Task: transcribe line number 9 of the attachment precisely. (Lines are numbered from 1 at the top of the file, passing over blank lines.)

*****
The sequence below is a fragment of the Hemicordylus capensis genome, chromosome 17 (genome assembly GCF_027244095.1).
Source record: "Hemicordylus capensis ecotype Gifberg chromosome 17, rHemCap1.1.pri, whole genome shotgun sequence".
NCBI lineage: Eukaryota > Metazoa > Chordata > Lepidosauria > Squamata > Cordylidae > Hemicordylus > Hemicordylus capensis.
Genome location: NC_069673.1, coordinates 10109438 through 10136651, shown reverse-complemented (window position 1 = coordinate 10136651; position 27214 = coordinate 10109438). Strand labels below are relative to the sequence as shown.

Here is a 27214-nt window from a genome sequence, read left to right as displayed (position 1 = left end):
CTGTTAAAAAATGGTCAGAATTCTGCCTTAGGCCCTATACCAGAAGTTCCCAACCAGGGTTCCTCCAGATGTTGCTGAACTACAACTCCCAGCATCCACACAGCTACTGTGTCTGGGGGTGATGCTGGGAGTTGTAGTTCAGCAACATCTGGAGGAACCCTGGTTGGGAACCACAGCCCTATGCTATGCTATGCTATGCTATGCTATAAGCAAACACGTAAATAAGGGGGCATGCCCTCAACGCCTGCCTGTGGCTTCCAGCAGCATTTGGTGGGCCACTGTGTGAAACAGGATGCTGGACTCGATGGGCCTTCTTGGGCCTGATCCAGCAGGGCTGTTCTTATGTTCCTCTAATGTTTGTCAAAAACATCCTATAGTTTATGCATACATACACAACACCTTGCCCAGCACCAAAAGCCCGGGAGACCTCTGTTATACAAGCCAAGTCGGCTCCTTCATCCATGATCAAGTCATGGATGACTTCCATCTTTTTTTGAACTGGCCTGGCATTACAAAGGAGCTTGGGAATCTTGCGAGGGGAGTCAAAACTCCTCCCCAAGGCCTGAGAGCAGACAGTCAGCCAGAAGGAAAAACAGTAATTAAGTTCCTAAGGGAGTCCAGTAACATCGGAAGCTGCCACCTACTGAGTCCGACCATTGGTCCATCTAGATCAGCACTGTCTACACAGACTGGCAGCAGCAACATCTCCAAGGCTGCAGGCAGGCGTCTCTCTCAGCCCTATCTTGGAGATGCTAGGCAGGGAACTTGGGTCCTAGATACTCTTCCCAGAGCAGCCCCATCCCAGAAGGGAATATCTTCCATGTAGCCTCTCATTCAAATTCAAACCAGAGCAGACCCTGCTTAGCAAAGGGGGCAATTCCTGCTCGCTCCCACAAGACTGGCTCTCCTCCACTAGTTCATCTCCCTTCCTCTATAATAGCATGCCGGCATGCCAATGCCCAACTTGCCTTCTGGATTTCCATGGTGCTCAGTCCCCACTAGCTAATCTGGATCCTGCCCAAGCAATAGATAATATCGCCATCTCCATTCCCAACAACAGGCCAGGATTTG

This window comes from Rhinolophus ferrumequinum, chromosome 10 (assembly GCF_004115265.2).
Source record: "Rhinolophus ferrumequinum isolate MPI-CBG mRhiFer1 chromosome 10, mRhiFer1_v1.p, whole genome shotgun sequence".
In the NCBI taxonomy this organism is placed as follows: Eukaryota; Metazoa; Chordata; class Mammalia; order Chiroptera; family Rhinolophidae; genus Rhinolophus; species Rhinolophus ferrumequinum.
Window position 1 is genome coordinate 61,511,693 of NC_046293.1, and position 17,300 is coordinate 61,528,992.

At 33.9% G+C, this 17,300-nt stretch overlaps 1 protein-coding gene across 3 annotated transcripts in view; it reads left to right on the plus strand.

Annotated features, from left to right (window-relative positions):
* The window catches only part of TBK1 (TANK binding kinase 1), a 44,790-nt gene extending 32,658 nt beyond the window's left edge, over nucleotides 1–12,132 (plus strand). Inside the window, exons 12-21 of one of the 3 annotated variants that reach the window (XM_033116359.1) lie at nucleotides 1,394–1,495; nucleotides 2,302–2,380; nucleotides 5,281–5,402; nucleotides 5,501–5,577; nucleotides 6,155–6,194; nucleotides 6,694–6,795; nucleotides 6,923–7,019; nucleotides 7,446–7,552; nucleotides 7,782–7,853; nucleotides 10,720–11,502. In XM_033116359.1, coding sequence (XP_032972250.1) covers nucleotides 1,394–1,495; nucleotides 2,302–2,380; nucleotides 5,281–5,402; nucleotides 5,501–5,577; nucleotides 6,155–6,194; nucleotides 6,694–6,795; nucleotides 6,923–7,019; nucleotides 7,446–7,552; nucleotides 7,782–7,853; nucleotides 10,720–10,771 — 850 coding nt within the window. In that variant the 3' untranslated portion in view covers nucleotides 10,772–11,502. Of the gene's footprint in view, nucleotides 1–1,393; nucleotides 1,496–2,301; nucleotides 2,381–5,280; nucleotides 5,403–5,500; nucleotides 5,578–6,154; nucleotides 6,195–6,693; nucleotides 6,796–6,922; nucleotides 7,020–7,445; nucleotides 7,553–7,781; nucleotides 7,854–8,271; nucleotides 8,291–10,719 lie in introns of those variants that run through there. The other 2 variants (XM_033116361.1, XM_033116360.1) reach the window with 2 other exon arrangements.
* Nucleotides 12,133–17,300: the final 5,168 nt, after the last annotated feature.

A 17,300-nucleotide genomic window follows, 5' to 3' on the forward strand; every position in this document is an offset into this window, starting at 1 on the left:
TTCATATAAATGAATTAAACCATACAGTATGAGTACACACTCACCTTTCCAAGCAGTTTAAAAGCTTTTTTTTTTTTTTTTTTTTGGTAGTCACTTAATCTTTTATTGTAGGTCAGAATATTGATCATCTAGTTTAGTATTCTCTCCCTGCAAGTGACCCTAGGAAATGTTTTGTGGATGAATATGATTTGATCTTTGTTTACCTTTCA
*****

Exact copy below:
In the NCBI taxonomy this organism is placed as follows: Eukaryota; Metazoa; Chordata; class Mammalia; order Chiroptera; family Rhinolophidae; genus Rhinolophus; species Rhinolophus ferrumequinum.